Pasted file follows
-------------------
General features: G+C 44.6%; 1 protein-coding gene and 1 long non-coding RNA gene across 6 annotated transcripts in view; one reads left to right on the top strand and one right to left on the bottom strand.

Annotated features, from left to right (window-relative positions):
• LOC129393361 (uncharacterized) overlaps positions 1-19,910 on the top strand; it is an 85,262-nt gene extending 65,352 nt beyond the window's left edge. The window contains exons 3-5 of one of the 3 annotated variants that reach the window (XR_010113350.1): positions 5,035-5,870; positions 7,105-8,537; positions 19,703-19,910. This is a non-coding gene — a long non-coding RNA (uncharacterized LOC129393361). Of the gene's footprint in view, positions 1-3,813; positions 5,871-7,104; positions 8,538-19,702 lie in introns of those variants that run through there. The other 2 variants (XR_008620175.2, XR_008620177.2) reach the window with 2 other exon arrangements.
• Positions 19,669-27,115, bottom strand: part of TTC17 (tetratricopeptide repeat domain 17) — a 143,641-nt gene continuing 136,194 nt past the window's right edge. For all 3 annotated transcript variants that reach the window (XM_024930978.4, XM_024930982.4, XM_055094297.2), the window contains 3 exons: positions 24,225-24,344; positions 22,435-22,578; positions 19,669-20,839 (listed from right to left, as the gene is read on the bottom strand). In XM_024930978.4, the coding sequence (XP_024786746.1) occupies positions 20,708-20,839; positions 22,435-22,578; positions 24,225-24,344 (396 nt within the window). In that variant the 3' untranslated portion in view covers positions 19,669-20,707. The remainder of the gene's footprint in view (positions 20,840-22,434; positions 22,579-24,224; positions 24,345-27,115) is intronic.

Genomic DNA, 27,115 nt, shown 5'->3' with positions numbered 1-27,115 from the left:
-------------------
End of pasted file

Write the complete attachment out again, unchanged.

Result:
General features: G+C 44.6%; 1 protein-coding gene and 1 long non-coding RNA gene across 6 annotated transcripts in view; one reads left to right on the top strand and one right to left on the bottom strand.

Annotated features, from left to right (window-relative positions):
• LOC129393361 (uncharacterized) overlaps positions 1-19,910 on the top strand; it is an 85,262-nt gene extending 65,352 nt beyond the window's left edge. The window contains exons 3-5 of one of the 3 annotated variants that reach the window (XR_010113350.1): positions 5,035-5,870; positions 7,105-8,537; positions 19,703-19,910. This is a non-coding gene — a long non-coding RNA (uncharacterized LOC129393361). Of the gene's footprint in view, positions 1-3,813; positions 5,871-7,104; positions 8,538-19,702 lie in introns of those variants that run through there. The other 2 variants (XR_008620175.2, XR_008620177.2) reach the window with 2 other exon arrangements.
• Positions 19,669-27,115, bottom strand: part of TTC17 (tetratricopeptide repeat domain 17) — a 143,641-nt gene continuing 136,194 nt past the window's right edge. For all 3 annotated transcript variants that reach the window (XM_024930978.4, XM_024930982.4, XM_055094297.2), the window contains 3 exons: positions 24,225-24,344; positions 22,435-22,578; positions 19,669-20,839 (listed from right to left, as the gene is read on the bottom strand). In XM_024930978.4, the coding sequence (XP_024786746.1) occupies positions 20,708-20,839; positions 22,435-22,578; positions 24,225-24,344 (396 nt within the window). In that variant the 3' untranslated portion in view covers positions 19,669-20,707. The remainder of the gene's footprint in view (positions 20,840-22,434; positions 22,579-24,224; positions 24,345-27,115) is intronic.

Genomic DNA, 27,115 nt, shown 5'->3' with positions numbered 1-27,115 from the left: